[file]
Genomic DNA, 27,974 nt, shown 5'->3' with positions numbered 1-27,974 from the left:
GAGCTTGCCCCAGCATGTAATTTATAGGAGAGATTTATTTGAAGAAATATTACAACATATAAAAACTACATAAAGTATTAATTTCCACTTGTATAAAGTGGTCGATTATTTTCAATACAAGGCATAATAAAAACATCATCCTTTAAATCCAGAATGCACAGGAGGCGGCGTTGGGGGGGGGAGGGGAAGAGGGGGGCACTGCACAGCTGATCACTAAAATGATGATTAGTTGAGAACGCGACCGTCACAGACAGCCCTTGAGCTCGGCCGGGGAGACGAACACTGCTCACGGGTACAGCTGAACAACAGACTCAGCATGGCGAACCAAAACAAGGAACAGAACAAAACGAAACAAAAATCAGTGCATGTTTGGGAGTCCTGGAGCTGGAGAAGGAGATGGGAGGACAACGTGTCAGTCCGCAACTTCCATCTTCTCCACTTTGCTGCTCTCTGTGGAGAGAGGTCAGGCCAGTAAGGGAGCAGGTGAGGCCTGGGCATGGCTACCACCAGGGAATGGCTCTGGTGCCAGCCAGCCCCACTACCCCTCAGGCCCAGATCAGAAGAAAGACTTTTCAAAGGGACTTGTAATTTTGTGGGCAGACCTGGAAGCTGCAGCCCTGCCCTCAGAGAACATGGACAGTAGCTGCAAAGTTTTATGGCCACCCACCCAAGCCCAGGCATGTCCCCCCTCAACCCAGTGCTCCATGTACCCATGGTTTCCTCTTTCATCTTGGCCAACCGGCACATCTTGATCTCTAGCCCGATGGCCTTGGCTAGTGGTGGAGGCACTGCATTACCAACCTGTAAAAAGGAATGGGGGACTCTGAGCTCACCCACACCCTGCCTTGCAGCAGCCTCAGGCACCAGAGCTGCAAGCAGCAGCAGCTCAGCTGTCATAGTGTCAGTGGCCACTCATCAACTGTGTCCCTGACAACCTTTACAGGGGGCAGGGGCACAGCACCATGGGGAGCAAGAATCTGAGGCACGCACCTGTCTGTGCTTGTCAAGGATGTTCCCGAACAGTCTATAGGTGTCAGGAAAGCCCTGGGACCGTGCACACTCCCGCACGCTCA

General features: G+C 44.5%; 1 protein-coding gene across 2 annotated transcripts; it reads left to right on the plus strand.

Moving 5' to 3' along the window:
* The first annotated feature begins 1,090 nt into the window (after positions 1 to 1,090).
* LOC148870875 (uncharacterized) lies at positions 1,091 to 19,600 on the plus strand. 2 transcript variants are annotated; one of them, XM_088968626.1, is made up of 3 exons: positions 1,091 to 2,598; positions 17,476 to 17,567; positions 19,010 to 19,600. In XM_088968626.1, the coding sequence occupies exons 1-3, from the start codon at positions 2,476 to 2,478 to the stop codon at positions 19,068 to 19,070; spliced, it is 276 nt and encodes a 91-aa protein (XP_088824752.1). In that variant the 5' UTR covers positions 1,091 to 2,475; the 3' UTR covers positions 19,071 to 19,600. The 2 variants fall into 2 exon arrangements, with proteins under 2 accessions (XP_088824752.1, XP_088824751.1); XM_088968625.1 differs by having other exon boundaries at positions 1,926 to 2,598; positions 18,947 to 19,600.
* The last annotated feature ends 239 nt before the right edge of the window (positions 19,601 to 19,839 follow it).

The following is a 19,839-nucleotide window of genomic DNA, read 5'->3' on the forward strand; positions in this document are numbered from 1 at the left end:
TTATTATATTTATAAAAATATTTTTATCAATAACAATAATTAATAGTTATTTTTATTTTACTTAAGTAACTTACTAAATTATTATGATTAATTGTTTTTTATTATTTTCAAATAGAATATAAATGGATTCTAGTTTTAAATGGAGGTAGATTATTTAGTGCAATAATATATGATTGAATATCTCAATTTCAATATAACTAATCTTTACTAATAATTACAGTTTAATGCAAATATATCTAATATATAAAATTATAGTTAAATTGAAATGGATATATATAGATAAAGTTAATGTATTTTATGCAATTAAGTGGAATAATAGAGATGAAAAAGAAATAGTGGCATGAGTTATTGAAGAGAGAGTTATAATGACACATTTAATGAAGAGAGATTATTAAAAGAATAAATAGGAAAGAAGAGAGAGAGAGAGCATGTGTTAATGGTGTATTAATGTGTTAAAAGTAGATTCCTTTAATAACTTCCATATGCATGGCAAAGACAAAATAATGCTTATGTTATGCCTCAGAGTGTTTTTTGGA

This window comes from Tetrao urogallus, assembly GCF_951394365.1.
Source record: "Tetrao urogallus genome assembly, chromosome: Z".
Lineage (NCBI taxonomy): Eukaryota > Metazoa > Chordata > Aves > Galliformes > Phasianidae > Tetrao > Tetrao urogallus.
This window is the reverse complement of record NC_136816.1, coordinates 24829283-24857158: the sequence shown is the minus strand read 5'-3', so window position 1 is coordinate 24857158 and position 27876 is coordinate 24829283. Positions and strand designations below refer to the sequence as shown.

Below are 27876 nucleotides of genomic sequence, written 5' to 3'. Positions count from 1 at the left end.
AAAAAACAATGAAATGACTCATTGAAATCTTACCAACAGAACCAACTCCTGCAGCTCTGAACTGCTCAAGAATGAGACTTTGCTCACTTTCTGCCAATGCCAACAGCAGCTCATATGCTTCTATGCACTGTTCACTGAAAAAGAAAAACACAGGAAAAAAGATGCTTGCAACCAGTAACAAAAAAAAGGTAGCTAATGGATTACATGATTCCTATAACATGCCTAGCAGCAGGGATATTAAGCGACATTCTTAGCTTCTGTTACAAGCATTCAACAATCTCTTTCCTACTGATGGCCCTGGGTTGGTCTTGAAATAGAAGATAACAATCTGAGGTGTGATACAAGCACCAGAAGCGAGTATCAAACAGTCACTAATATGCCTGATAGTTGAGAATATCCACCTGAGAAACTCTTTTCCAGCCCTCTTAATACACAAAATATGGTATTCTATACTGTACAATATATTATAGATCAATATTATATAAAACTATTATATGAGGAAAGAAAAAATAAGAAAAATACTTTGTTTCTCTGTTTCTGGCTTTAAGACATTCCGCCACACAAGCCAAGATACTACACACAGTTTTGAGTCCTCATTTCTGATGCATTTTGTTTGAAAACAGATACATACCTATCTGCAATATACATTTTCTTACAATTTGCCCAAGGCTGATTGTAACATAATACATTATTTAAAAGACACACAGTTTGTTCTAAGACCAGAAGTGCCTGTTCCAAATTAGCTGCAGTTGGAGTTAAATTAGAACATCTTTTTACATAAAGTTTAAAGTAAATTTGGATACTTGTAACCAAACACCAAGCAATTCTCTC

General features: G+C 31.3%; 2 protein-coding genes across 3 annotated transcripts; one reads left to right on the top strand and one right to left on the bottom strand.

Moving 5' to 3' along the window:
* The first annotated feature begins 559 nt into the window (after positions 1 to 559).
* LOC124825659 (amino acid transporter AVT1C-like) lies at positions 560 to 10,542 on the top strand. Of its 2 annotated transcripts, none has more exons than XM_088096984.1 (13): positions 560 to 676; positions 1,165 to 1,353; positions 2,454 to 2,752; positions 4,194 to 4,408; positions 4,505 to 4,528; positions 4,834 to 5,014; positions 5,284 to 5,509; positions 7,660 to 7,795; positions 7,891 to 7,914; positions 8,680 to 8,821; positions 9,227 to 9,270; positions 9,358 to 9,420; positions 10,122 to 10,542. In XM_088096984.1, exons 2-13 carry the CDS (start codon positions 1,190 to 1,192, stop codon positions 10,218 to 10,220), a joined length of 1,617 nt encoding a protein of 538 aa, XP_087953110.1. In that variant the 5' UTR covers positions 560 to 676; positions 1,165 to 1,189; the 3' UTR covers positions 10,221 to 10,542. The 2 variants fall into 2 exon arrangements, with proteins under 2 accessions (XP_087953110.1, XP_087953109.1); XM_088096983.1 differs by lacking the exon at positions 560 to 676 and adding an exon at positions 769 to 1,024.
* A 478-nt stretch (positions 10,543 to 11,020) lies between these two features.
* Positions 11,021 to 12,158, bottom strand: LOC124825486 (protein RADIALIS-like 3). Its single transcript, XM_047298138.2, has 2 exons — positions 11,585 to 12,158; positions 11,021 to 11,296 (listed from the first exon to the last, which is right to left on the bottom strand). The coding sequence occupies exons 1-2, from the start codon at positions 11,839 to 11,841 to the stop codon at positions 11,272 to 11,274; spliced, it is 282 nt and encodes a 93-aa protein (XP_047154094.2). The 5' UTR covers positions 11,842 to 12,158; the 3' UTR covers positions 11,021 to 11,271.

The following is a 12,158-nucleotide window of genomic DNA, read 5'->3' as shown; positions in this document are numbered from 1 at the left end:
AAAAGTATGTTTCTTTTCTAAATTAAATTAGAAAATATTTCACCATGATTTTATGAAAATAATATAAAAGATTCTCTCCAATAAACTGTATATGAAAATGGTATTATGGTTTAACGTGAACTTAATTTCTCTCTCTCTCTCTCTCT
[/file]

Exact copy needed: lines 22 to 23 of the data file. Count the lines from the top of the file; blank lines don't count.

The following is a 12,158-nucleotide window of genomic DNA, read 5'->3' as shown; positions in this document are numbered from 1 at the left end:
AAAAGTATGTTTCTTTTCTAAATTAAATTAGAAAATATTTCACCATGATTTTATGAAAATAATATAAAAGATTCTCTCCAATAAACTGTATATGAAAATGGTATTATGGTTTAACGTGAACTTAATTTCTCTCTCTCTCTCTCTCT